Eviction laws in Tennessee can vary by county, but the Tennessee Uniform Residential Landlord and Tenant Act regulates the legal relationship between a property owner and renter in multiple counties in the state. When property owners fail to follow the laws regarding evictions, the renter can then sue for his damages. The act applies to counties with 68,000 or more residents, according to the Tennessee Consumer Affairs Division.
In the state of Tennessee, your landlord is still required to provide you with an eviction notice even if you did not sign a formal lease.
Understanding the Eviction Process
Landlords in Tennessee must follow the eviction process in their county, even if the tenant didn't sign formally sign a lease. When tenants pay rent weekly or monthly, a tenancy is established by proxy between the landlord and tenant even without a written contract. Landlords may not maliciously nor willfully discontinue services such as electricity or water to the residence to force tenants to vacate. If they do, it is then considered an attempt at illegal eviction, according to the Tennessee Uniform Landlord and Tenant Act and the tenant may sue the landlord for damages as well as his attorney’s fees.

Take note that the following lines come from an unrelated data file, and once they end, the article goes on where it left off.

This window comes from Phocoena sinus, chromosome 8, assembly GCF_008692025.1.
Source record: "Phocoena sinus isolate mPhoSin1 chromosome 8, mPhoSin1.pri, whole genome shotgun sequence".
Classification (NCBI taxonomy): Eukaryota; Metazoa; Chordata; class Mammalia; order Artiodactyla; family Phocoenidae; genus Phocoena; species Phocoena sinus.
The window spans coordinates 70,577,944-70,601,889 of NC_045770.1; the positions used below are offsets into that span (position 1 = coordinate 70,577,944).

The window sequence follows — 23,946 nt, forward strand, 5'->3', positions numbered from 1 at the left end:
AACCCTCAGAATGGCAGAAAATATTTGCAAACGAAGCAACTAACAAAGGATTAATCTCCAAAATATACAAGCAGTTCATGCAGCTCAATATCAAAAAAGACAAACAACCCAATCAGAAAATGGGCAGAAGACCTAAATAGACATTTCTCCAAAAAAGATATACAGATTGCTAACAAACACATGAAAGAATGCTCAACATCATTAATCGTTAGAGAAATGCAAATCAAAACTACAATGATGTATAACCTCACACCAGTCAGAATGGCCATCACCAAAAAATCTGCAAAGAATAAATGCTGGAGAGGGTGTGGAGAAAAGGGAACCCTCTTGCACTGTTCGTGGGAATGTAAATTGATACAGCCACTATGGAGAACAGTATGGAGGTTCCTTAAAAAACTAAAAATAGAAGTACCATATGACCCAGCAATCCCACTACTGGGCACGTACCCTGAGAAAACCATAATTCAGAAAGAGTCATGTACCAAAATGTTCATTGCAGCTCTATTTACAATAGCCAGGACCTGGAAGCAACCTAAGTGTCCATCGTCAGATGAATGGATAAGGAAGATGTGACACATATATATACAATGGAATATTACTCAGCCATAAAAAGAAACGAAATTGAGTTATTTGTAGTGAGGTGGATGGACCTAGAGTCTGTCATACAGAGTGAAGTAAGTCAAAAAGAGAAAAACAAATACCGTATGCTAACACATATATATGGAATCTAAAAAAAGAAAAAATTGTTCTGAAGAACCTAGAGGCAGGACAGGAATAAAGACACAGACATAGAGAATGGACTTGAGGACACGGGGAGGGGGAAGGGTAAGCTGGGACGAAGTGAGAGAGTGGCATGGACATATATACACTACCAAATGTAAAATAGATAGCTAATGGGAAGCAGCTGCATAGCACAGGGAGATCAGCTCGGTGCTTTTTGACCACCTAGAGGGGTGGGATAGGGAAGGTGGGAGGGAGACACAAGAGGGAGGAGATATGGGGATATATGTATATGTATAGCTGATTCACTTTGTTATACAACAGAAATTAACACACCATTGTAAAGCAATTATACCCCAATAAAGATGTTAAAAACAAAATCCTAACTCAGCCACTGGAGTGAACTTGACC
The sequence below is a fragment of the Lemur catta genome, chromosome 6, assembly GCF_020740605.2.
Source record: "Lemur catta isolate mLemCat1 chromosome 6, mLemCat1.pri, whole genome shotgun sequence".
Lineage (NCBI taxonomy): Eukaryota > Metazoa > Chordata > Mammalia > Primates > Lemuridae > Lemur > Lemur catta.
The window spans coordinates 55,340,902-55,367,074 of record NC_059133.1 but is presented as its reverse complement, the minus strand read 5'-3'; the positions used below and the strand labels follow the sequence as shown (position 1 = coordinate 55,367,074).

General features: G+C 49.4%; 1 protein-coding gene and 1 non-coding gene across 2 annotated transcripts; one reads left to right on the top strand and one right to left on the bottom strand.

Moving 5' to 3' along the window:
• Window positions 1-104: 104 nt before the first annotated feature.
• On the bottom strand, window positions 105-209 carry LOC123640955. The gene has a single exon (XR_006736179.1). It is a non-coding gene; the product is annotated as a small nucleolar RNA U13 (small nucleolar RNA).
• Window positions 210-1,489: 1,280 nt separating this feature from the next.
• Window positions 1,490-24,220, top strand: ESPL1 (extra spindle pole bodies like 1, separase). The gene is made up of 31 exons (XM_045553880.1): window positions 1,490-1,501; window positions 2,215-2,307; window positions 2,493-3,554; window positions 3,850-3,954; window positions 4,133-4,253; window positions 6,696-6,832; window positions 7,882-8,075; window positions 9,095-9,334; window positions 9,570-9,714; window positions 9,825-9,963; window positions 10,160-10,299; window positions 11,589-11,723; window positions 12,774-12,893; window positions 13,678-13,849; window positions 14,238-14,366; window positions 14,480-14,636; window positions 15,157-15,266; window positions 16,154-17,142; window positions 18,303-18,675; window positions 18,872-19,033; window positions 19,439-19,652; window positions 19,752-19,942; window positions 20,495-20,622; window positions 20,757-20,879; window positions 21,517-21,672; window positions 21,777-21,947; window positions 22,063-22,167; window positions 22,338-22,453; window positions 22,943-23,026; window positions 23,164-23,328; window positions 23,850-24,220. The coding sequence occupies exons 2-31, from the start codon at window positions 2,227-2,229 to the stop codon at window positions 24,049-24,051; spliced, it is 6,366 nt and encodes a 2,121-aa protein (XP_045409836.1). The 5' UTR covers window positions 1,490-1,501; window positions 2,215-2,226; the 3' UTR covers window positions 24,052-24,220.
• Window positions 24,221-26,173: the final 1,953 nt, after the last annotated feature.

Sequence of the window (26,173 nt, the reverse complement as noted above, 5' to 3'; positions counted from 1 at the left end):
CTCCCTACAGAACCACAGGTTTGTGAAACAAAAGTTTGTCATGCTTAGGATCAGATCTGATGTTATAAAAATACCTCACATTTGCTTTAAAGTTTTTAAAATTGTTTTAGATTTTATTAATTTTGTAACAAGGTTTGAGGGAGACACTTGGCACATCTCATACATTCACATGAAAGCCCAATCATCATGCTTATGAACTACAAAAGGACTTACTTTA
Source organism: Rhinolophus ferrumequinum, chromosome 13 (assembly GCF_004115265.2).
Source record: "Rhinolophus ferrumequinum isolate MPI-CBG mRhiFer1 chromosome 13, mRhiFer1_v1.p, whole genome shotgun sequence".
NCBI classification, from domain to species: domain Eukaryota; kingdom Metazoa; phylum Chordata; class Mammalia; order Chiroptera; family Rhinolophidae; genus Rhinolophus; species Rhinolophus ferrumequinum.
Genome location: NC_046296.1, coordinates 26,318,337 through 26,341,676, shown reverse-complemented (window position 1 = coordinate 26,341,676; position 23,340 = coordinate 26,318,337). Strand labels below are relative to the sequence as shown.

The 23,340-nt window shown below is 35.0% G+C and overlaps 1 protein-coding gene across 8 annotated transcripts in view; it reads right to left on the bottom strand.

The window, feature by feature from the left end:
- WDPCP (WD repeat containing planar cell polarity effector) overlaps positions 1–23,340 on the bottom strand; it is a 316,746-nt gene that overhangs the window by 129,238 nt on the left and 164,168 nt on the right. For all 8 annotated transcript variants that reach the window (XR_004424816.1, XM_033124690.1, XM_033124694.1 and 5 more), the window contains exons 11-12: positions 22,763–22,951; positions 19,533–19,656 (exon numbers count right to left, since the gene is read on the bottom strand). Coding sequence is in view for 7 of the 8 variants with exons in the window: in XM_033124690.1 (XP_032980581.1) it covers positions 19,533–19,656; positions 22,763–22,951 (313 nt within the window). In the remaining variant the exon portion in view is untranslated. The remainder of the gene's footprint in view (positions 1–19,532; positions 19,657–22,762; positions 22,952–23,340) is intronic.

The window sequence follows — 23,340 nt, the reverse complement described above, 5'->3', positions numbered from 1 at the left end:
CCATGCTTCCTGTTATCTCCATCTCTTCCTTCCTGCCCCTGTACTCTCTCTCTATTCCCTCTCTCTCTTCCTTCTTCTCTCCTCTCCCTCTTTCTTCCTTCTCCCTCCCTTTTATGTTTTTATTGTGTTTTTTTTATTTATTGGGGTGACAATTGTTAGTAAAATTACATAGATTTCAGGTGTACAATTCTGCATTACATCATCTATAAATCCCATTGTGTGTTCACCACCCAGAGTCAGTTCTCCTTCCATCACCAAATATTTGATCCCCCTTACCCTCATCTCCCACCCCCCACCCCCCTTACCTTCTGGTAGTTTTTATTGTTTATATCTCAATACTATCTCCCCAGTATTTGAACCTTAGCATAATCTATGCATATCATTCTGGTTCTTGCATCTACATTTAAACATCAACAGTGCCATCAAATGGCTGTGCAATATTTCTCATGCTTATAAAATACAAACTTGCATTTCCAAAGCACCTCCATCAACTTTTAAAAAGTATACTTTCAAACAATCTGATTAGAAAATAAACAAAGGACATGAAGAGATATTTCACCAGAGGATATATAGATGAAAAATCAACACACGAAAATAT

Notice to Vacate
The notice to vacate is the first step in the eviction process. Landlords provide notice to the tenant to either correct a violation or pay the delinquent rent. The amount of notice the landlord must give to a tenant depends on the terms of the tenancy. For example, to end a monthly tenancy without a lease, the landlord must give a 30-day notice to vacate. If tenants pay weekly, the landlord must give a 10-day notice. The act allows landlords to give a three-day notice if tenants commit a violent or dangerous act against others on the property. Landlords must give a 14-day notice for failure to pay rent.
Filing an Eviction
Filing an eviction with the court is the next step if tenants fail to vacate the property or correct a violation. In Tennessee, landlords may sue for eviction in the General Sessions Court. The court hearing allows the tenant and landlord to state their case before the court. A judge makes a decision regarding possession of the property.
Appeals and Possession of the Property
The landlord and tenant have 10 days to appeal the decision of the court. If 10 days pass after a court judgment and the tenant hasn't vacated, the landlord must request that the sheriff remove the tenant physically from the property. Tennessee does not allow landlords to physically remove the tenant.